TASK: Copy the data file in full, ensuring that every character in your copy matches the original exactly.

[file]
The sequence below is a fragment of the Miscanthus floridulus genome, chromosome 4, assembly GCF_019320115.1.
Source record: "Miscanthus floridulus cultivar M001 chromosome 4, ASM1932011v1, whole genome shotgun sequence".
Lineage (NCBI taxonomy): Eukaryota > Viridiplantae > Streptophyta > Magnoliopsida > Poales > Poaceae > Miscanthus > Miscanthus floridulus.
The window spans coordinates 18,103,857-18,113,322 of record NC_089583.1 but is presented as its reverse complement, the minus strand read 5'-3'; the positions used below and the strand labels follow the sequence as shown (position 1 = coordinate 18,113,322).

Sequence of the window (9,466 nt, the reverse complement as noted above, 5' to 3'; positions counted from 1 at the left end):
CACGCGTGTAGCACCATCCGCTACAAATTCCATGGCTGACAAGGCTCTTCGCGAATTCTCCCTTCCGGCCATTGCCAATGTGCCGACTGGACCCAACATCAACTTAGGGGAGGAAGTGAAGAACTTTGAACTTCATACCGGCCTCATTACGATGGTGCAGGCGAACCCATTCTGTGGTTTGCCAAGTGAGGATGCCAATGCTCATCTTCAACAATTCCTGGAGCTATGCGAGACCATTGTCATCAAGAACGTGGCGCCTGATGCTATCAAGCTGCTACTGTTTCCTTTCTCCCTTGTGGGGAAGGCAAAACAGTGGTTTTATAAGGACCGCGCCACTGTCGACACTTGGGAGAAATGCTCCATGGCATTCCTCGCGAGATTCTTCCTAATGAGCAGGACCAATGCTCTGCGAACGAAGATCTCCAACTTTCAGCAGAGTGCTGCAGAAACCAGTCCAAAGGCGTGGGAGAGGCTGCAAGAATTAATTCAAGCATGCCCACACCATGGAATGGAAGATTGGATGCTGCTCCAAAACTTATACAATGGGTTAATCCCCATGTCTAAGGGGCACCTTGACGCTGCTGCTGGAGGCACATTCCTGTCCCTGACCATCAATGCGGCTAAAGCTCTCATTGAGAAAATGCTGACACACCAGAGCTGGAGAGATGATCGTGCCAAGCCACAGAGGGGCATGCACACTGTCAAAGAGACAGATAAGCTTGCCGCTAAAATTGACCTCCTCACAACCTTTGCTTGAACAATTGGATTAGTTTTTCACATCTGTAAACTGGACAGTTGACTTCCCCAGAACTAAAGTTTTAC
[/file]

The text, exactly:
The sequence below is a fragment of the Miscanthus floridulus genome, chromosome 4, assembly GCF_019320115.1.
Source record: "Miscanthus floridulus cultivar M001 chromosome 4, ASM1932011v1, whole genome shotgun sequence".
Lineage (NCBI taxonomy): Eukaryota > Viridiplantae > Streptophyta > Magnoliopsida > Poales > Poaceae > Miscanthus > Miscanthus floridulus.
The window spans coordinates 18,103,857-18,113,322 of record NC_089583.1 but is presented as its reverse complement, the minus strand read 5'-3'; the positions used below and the strand labels follow the sequence as shown (position 1 = coordinate 18,113,322).

Sequence of the window (9,466 nt, the reverse complement as noted above, 5' to 3'; positions counted from 1 at the left end):
CACGCGTGTAGCACCATCCGCTACAAATTCCATGGCTGACAAGGCTCTTCGCGAATTCTCCCTTCCGGCCATTGCCAATGTGCCGACTGGACCCAACATCAACTTAGGGGAGGAAGTGAAGAACTTTGAACTTCATACCGGCCTCATTACGATGGTGCAGGCGAACCCATTCTGTGGTTTGCCAAGTGAGGATGCCAATGCTCATCTTCAACAATTCCTGGAGCTATGCGAGACCATTGTCATCAAGAACGTGGCGCCTGATGCTATCAAGCTGCTACTGTTTCCTTTCTCCCTTGTGGGGAAGGCAAAACAGTGGTTTTATAAGGACCGCGCCACTGTCGACACTTGGGAGAAATGCTCCATGGCATTCCTCGCGAGATTCTTCCTAATGAGCAGGACCAATGCTCTGCGAACGAAGATCTCCAACTTTCAGCAGAGTGCTGCAGAAACCAGTCCAAAGGCGTGGGAGAGGCTGCAAGAATTAATTCAAGCATGCCCACACCATGGAATGGAAGATTGGATGCTGCTCCAAAACTTATACAATGGGTTAATCCCCATGTCTAAGGGGCACCTTGACGCTGCTGCTGGAGGCACATTCCTGTCCCTGACCATCAATGCGGCTAAAGCTCTCATTGAGAAAATGCTGACACACCAGAGCTGGAGAGATGATCGTGCCAAGCCACAGAGGGGCATGCACACTGTCAAAGAGACAGATAAGCTTGCCGCTAAAATTGACCTCCTCACAACCTTTGCTTGAACAATTGGATTAGTTTTTCACATCTGTAAACTGGACAGTTGACTTCCCCAGAACTAAAGTTTTAC